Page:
soft robots

New printing technique could be used to develop remotely controlled biomedical devices

Magnetic 3-D-printed structures crawl, roll, jump, and play catch MIT engineers have created soft, 3-D-printed

Engineers have created a 3D-printed smart gel that can walk underwater, grab objects and move them

New technology has biomedical, soft robot and other applications Rutgers University–New Brunswick engineers have created

Soft robots that can move on their own for medicine rescue and defense

If Star Wars’ R2-D2 is your idea of a robot, think again. Researchers led by

Next-generation soft materials with embedded chemical networks that mimic the behavior of neural tissue

U.S. Army-funded researchers at Brandeis University have discovered a process for engineering next-generation soft materials

Soft robots that can sense touch, pressure, movement and temperature

Researchers at Harvard University have built soft robots inspired by nature that can crawl, swim,

Combining multiple soft materials into a complex machine requires an entirely new toolbox

Technique paves the way for more complex soft devices Every complex human tool, from the

The soft robotic material of the future?

Great potential as soft robotic material of the future Scientists at Waseda University may have

New artificial muscles for soft robots can lift over 1000 times their own weight

  Origami-inspired muscles are both soft and strong, and can be made for less than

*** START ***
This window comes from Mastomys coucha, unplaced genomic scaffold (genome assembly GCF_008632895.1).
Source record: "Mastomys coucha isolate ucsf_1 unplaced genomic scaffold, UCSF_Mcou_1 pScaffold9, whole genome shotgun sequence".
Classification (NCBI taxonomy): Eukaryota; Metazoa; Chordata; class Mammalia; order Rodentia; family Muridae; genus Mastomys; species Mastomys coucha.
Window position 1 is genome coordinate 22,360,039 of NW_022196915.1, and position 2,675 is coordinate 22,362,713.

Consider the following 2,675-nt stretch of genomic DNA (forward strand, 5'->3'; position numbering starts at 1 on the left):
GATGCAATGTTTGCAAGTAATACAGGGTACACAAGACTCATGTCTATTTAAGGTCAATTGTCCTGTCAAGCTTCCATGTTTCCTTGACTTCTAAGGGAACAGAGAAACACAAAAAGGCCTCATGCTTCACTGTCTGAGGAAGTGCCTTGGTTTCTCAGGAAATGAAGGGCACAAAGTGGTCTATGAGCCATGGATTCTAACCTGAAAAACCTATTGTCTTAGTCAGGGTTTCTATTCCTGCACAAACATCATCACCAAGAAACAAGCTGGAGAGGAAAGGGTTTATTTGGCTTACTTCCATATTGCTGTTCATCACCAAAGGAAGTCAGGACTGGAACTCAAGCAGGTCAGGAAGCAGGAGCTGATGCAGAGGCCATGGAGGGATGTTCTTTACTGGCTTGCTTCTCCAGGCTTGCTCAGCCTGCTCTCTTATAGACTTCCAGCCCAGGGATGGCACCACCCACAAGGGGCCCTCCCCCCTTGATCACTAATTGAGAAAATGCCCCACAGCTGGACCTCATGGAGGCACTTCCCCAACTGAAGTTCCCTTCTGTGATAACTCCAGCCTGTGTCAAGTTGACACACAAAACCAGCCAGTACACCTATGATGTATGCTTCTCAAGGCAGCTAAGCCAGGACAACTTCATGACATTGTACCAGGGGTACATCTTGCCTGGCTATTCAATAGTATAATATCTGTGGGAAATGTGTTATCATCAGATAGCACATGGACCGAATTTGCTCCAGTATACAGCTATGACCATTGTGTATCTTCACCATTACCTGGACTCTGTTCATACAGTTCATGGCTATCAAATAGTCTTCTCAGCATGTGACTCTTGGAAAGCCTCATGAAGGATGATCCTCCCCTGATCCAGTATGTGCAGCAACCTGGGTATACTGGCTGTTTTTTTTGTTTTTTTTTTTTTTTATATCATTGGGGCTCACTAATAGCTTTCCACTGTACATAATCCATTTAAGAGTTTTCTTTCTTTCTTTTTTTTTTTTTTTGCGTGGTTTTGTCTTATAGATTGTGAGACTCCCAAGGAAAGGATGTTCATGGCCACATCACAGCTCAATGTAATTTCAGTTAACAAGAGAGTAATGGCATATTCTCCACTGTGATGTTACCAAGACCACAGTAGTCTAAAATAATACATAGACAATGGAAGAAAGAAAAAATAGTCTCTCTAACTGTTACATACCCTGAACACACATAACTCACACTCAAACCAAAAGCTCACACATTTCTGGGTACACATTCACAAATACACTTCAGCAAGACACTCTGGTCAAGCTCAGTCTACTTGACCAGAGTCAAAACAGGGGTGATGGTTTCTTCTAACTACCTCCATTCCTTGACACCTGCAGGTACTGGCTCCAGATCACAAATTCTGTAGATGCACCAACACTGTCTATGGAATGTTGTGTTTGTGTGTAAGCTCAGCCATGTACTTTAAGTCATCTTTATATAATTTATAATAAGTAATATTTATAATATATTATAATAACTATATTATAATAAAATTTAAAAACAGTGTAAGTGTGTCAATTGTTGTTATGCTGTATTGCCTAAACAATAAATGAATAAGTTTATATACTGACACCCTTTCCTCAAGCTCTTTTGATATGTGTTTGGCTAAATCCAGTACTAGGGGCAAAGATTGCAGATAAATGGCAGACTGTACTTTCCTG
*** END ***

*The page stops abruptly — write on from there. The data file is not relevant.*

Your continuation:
A new type of soft growing robot for medical applications and search and rescue

A newly developed vine-like robot can grow across long distances without moving its whole body.

Using magnetic fields to control soft robots

A team of engineering researchers has made a fundamental advance in controlling so-called soft robots,

A customizable soft robot that fits around a heart and helps it beat

Sleeve attaches directly around the heart Harvard University and Boston Children’s Hospital researchers have developed

Robot can now feel its surroundings internally in much the same way humans do

Most robots achieve grasping and tactile sensing through motorized means, which can be excessively bulky

New materials that directly convert ultraviolet light into motion without the need for electronics

One of the impediments to developing miniaturized, “squishy” robots is the need for an internal

Soft robots that mimic human muscles

An EPFL team is developing soft, flexible and reconfigurable robots. Air-actuated, they behave like human

The first autonomous, entirely soft robot: with no electronics

Powered by a chemical reaction controlled by microfluidics, 3D-printed ‘octobot’ has no electronics A team